(David R. Ellis, USA/Germany, 2004)


It took Larry Cohen [1936-2019], the inspired writer-director of B movies including Q – The Winged Serpent (1982), two decades to see his Phone Booth script reach the screen in 2003. Joel Schumacher took care of the directorial duties on that one; the unlikely combination of his slick moves with Cohen’s often surreal plotting turned out to be a winning formula.


The script-to-screen process has mercifully moved much faster for Cellular, an exciting thriller based on Cohen’s story idea, and written by action-genre specialist Chris Morgan. The hook here is that every plot move proceeds via telephones, especially of the mobile (or, as Americans say, cell) variety.


Jessica (Kim Basinger) is kidnapped by a mean, swaggering dude, Ethan (Jason Statham). She secretly rigs up a smashed telephone just long enough to allow her one random call, and thus connects with Ryan (Chris Evans). He is a carefree, and also morality-free, guy who can hardly bring himself to worry about his own girlfriend, let alone a stranger in distress.


But, soon enough, Ryan comes to believe Jessica, and swings into gear to find and save her. From this point on, the movie is a non-stop series of breakthroughs, complications and reversals to rival Speed (1994). Director David R. Ellis carries it all off with the flashy style he made his own in Final Destination 2  (2003).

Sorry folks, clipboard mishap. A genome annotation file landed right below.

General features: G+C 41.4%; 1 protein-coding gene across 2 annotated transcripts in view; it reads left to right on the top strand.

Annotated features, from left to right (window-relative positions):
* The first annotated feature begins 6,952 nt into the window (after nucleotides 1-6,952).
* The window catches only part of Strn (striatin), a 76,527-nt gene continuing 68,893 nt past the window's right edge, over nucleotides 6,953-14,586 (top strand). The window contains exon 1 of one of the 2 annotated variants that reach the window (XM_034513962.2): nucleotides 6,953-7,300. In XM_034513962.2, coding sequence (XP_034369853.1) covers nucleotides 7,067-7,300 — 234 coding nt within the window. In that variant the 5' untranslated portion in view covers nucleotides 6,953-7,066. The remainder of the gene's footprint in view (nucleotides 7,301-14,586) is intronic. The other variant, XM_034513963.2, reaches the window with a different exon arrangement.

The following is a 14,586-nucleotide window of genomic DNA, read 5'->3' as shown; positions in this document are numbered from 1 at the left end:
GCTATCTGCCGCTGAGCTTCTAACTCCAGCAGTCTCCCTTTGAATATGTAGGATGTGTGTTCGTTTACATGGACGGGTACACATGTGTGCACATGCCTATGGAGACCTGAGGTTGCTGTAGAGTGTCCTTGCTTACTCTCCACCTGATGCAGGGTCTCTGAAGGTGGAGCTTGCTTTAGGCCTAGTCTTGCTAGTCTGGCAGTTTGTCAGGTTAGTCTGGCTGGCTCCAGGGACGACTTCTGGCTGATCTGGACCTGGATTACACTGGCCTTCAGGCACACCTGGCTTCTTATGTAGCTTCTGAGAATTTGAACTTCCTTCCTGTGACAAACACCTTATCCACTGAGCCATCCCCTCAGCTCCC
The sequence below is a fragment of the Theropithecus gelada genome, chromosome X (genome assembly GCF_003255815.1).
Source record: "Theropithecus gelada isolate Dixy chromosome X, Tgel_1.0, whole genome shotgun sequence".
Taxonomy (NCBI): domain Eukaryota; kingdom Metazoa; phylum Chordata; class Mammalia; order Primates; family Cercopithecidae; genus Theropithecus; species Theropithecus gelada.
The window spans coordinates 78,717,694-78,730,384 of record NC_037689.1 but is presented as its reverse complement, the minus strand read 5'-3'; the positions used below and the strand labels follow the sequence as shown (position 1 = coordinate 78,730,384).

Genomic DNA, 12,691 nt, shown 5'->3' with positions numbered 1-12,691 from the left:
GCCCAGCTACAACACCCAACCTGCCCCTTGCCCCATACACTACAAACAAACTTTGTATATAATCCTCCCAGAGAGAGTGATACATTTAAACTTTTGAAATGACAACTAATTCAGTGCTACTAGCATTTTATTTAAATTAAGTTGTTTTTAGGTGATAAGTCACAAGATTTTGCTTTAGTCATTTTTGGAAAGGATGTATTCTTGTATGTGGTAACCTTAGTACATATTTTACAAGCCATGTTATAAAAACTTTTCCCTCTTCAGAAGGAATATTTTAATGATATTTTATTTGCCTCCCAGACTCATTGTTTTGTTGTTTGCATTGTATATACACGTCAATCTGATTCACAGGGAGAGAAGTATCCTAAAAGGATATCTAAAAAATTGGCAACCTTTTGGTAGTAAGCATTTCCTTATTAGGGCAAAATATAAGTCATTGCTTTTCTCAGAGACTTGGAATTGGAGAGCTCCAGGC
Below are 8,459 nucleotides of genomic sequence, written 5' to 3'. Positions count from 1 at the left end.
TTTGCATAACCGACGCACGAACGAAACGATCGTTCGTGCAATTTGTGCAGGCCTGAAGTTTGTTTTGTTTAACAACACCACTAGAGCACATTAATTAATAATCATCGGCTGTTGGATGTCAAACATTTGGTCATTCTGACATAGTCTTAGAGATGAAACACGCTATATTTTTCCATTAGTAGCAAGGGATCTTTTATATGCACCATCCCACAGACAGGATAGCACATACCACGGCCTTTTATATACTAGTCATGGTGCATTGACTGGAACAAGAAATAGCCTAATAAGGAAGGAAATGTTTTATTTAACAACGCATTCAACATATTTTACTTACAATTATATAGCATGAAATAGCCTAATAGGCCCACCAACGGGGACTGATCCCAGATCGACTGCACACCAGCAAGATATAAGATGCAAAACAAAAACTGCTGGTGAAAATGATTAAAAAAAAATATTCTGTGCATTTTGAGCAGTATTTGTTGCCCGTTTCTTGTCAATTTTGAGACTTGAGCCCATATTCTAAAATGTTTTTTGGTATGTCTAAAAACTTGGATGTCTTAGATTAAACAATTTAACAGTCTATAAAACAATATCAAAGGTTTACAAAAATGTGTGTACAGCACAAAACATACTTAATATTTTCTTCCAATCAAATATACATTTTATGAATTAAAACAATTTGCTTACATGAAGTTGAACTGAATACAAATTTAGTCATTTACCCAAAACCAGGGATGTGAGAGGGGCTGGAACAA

Cellular offers a curious mix of elements. Its lowbrow jokes and car-chase set-pieces play to male teens, who are obviously being asked to identify with Ryan. Like in 8 Mile  (2002), Basinger juices up this part of the movie by incarnating a sexy mother-figure. Naturally, the film tries to convince us that Ryan, as a result of his chance adventure, is on the fast-track to greater maturity.


By the same token, it is full of clever gags about pop culture fads that will appeal to those in the know. The soundtrack, for example, makes good use of Nina Simone in techno remix. But the most intriguing aspect of the project is its other remix – its take on the vision of urban life offered in high-drama mode by Michael Mann’s stirring Collateral  (2004).


Like that movie but with more laughs, Cellular portrays the modern city as fragmented, every citizen atomised by virtue of their mobile-phone fixation, and thus anonymous and interchangeable. It is a sign (probably) of Larry Cohen’s innate genius that all the action clinches refer back, often ingeniously, to this theme (forecast long ago by Alfred Hitchcock in key details of North by Northwest [1959]).


Yet, ultimately, these telephones – because of their strict geographic reach – also cohere the action plot, pulling all the fragmented urban spaces and isolated characters together. It is a neat trick for such a fundamentally modest entertainment.

MORE Ellis: Homeward Bound II: Lost in San Francisco

© Adrian Martin February 2005

Film Critic: Adrian Martin
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